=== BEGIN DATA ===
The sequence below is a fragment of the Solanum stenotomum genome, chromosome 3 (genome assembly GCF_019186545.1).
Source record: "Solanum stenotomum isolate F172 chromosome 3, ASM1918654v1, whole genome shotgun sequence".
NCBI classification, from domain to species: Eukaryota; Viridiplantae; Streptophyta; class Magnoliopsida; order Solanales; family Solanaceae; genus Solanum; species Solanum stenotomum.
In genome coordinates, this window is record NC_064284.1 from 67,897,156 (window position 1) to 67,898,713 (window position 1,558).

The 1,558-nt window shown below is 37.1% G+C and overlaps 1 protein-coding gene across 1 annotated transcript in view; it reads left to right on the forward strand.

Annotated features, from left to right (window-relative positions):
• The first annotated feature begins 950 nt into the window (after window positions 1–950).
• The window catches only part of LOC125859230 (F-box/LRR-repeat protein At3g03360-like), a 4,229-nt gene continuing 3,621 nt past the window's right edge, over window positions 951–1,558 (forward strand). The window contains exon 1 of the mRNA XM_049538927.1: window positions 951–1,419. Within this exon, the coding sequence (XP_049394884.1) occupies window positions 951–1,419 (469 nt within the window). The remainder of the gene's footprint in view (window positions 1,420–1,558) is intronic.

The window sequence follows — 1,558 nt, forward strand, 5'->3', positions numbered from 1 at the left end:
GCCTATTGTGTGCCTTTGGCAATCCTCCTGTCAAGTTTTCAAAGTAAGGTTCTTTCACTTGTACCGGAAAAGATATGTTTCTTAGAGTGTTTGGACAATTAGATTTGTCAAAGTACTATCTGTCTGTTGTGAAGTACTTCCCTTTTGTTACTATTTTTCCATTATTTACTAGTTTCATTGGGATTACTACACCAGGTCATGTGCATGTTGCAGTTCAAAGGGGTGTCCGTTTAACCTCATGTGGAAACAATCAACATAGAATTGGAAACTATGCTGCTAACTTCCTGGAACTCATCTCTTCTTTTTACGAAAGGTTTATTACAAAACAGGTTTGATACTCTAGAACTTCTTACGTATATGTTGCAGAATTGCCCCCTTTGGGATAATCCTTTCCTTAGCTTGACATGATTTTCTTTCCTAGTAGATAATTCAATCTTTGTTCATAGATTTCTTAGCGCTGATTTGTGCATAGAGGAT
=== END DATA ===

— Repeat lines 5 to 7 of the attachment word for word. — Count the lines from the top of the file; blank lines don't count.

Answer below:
The 1,558-nt window shown below is 37.1% G+C and overlaps 1 protein-coding gene across 1 annotated transcript in view; it reads left to right on the forward strand.

Annotated features, from left to right (window-relative positions):
• The first annotated feature begins 950 nt into the window (after window positions 1–950).